Motherhood is tough, and, according to Kristin Davis being a white mom to two black children makes the role even more challenging.
During a Red Table Talk sit-down with Jada Pinkett Smith, the actress describes the racism her adopted children — Gemma Rose, 7, and her new baby boy — endure on a regular basis.
When asked about her white privilege, Davis said, “This is what I want to say, from a white person adopting [black children]: You absolutely do not fully understand. There’s no doubt. There’s no way you could."
She continued: “Because you can understand that you live in white privilege, and that's a theory, and you can see things. But it's one thing to be watching it happening to other people, and it's another thing when it's your child. And you haven't personally been through it. It's a big issue."
Davis says she first observed racism towards her daughter when she was just a baby. The SATC alum said people would come up to her and say things like, her newborn would become "a great basketball player," which left Davis "horrified." However, her turning point of realizing the effects of institutional racism happened after Gemma was treated unfairly on the playground at her school and the administration told Davis they didn't "see color."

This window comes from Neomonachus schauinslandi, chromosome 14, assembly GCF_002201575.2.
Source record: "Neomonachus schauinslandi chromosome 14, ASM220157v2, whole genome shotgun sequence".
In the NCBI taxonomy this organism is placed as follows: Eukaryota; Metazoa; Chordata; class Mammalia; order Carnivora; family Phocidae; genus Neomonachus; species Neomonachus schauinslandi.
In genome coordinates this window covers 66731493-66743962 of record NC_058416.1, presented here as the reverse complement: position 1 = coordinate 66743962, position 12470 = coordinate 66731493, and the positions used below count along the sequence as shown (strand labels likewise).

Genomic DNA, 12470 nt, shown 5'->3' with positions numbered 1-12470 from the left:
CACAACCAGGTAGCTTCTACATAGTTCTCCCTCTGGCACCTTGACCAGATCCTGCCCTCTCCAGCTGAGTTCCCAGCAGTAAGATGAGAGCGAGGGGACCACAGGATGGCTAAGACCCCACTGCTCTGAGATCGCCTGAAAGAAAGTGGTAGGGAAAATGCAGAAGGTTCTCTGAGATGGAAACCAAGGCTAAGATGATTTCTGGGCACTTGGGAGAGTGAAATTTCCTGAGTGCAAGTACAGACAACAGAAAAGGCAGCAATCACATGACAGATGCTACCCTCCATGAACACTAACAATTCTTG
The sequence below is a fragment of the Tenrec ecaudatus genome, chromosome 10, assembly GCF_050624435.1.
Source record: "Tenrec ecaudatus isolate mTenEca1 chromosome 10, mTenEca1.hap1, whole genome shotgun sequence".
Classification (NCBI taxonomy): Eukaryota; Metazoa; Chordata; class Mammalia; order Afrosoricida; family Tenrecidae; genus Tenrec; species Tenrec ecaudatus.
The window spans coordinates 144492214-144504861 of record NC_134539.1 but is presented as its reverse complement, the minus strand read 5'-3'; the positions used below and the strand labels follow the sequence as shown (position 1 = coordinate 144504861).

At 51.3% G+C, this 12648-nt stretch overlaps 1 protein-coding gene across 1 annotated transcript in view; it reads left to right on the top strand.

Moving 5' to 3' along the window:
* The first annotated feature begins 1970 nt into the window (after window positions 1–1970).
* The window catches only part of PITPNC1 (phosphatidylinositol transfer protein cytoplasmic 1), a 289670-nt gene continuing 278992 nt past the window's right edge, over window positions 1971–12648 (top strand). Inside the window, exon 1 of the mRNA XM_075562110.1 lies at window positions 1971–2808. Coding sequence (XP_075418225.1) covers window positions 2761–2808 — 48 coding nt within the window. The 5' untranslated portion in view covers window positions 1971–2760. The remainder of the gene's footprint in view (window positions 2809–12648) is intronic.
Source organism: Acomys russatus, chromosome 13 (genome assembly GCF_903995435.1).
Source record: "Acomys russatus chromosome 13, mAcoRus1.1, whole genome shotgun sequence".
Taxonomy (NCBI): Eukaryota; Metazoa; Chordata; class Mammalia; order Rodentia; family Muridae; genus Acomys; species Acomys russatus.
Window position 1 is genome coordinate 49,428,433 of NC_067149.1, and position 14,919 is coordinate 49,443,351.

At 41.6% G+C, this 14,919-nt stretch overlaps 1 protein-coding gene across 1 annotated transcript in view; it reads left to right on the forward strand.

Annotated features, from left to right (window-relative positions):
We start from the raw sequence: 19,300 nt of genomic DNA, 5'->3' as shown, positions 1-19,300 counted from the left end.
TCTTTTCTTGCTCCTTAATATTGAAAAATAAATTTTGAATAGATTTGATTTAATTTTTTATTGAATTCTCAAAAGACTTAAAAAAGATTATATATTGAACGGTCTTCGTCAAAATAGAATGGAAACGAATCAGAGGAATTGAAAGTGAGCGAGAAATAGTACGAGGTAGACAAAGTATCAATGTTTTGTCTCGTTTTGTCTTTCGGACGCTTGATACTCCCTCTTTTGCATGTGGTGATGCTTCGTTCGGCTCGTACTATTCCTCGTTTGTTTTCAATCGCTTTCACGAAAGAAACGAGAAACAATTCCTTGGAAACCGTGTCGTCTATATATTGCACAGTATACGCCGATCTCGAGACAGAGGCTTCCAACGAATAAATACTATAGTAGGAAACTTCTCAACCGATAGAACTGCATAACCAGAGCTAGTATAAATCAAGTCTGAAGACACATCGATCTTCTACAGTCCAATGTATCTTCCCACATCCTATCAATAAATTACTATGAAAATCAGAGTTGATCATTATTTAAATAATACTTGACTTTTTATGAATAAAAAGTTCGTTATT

RTT takes on the controversial topic of interracial adoption. Jada & Gammy are joined by “Sex and The City's” Kristin Davis, a mother of two adopted black children, who's been forced to confront her own white privilege after seeing how differently her own Davis kids have been treated.
"It was a very harsh moment of deep understanding," Davis recalled. "I don't know how every person of color has gotten through this… I don't understand how you could take this every day."
"I will never be black… and therefore I will never be able to say to Gemma, 'I understand how you feel because this happened to me.' That's what's painful and hard," she added. “It made me on a mission to find a place where she was exposed to everything. It made me on a mission to put her in situations where I was the only white person.”
Gemma now goes to a more "inclusive" school, and is finally a big sister a black baby brother, who Davis adopted in 2018. Jada said she worried for Davis raising a black boy in America, and the actress replied: "I worry too. Every day something happens, and I think about it…. every night I worry."
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